A second category of abbreviations is the "Non-standard" or "open class" of abbreviations and truncations. Members of this category are oftentimes created by users of an information management system who input the data and truncate/abbreviate some word to fit in a physical field. For example, the word Communications has been abbreviated in existing databases as "COMMNCTNS, COMNCTN, COMMICATN or COMM" and about 20 other variations as well. Yet COMM has also been used for Committee, Common, Commission, Commissioner and others. A more domain specific example from this open class category is "WRJC" which would normally be expanded as the name of a radio station (i.e., an unpronounceable 4-letter sequence beginning with a "W"). However, some databases would contain this 4-letter sequence signifying the city, White River Junction, in the state of Vermont.
While a human would have no problem recognizing that certain character sequences such as NYNEX and IBM are acronyms, a computer is not so adept. In particular, one of the many ways in which humans identify such character sequences as acronyms is that the character sequences are oftentimes displayed in a distinguishing font, i.e., all capitals. However, many existing databases contain text which is entirely in an all upper case font, thereby making the acronyms contained within indistinguishable in appearance from normal text.
Compounding this problem of indistinguishable acronyms is the fact that some acronyms such as NYNEX should be pronounced as a single spoken word while others such as IBM should be spoken as three, separate letters. Therefore, even if a system were to correctly determine which particular character sequences contained within a database were acronyms, the system oftentimes fails in identifying which particular acronyms require spelling-out, i.e., IBM.
It is desirable therefore to efficiently, automatically, and expeditiously pre-process the data contained within an existing database for subsequent presentation to a text-to-speech synthesis system such that fields within the database are intelligently recognized; any text contained within the fields is properly normalized; acronyms are detected; and words which are to spelled during speech are identified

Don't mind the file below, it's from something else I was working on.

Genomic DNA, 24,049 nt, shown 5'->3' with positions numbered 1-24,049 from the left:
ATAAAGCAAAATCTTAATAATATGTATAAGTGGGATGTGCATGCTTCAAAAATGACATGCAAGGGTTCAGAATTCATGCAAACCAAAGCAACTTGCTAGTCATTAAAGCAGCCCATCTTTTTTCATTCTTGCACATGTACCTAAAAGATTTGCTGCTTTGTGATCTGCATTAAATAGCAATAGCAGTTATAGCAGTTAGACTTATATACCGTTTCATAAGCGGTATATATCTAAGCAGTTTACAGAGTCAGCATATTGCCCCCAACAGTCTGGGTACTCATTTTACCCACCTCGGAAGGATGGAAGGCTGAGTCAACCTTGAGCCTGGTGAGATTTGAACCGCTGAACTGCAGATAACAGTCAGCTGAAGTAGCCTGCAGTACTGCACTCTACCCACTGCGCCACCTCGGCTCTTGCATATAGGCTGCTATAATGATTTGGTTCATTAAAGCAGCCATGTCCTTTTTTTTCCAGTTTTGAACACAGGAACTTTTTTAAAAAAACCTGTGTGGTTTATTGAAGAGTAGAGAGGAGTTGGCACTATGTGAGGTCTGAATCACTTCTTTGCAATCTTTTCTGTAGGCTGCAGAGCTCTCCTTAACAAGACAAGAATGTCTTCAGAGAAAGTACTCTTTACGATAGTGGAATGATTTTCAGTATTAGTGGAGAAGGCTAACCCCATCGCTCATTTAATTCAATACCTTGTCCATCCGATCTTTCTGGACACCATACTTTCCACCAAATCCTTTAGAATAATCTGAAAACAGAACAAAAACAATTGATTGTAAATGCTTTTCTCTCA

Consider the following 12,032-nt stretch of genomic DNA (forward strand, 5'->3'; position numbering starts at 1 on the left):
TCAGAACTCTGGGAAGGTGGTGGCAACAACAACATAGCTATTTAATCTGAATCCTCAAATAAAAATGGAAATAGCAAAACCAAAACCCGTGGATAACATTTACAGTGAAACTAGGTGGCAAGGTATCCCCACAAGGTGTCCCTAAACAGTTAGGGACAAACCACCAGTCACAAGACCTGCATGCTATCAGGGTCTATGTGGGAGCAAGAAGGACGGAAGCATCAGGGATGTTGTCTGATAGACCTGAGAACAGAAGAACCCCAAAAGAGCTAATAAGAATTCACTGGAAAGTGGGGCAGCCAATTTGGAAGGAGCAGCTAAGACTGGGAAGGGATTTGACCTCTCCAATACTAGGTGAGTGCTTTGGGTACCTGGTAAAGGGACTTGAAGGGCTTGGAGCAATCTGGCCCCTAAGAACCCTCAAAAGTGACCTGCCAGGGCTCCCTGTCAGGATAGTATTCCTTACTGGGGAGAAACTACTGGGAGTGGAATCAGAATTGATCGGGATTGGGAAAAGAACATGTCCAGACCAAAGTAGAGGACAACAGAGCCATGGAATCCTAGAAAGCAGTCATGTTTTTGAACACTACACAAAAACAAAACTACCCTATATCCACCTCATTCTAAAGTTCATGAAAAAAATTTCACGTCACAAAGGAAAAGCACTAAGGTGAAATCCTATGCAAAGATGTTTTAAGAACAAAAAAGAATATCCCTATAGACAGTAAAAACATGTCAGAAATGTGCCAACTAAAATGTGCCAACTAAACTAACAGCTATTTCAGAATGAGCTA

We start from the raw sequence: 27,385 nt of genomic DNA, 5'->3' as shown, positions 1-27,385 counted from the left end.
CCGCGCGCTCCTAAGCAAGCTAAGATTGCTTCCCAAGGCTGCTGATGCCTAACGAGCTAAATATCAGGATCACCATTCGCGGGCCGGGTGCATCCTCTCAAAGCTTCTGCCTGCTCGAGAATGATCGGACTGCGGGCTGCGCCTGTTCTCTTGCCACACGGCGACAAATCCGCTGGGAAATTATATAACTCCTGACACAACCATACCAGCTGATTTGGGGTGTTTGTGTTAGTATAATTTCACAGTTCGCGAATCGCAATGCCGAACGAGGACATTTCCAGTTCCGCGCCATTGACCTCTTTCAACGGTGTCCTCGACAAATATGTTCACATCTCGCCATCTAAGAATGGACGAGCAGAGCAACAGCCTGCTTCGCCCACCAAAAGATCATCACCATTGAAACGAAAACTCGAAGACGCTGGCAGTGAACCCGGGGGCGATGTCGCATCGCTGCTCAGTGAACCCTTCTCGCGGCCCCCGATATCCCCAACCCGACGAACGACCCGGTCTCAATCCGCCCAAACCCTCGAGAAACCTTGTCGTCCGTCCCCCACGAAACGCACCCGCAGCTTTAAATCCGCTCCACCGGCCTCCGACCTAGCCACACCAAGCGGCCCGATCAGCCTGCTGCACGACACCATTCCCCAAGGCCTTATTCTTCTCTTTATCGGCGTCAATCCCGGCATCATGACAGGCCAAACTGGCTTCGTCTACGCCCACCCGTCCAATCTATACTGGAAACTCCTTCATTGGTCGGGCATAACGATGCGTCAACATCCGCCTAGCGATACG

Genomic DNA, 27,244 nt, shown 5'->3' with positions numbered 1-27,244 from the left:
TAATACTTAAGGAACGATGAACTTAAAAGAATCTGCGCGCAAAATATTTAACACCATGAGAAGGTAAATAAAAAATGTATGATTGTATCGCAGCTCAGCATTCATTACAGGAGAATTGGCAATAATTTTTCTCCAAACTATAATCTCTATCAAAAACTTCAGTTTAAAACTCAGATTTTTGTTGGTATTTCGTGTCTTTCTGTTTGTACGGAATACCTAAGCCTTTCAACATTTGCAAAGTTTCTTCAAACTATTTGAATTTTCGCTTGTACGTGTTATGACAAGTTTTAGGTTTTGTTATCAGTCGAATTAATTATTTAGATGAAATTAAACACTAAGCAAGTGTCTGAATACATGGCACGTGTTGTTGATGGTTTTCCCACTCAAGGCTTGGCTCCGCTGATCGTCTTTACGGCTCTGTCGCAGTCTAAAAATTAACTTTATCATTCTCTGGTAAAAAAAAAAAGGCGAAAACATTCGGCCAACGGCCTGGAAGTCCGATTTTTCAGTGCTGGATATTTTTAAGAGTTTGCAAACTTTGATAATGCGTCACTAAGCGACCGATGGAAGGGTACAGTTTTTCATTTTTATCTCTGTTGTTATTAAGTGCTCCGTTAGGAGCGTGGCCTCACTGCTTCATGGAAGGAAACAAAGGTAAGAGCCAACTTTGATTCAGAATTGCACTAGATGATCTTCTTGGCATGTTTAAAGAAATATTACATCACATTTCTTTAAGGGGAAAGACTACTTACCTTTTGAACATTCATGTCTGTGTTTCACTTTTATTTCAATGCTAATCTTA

The above problem is solved and an advance is made over the prior art in accordance with the principles our invention wherein an unattended, automated processor, quickly, efficiently and accurately pre-processes textual data contained within an existing database for subsequent presentation to a text-to-speech synthesizer such that the resultant speech is enhanced. The invention scans an input listing from a textual source database, intelligently recognizes any field(s) contained within the textual source, normalizes the text contained within the field(s), detects acronyms contained within the fields, identifies and marks particular textual entries as necessitating spelling and then formats the processed text for output to a text-to-speech synthesizer.
FIG. 1 is a flow diagram showing the generalized processing of an input source document through text-to-speech output;
FIG. 2 is an architectural block diagram showing the components of the present invention;
FIG. 3 is a flow diagram showing name, address and locality fields processed in parallel according to the flow of FIG. 2;
FIG. 4 is a flow diagram showing the steps performed by the present invention in processing a name field portion of a database entry;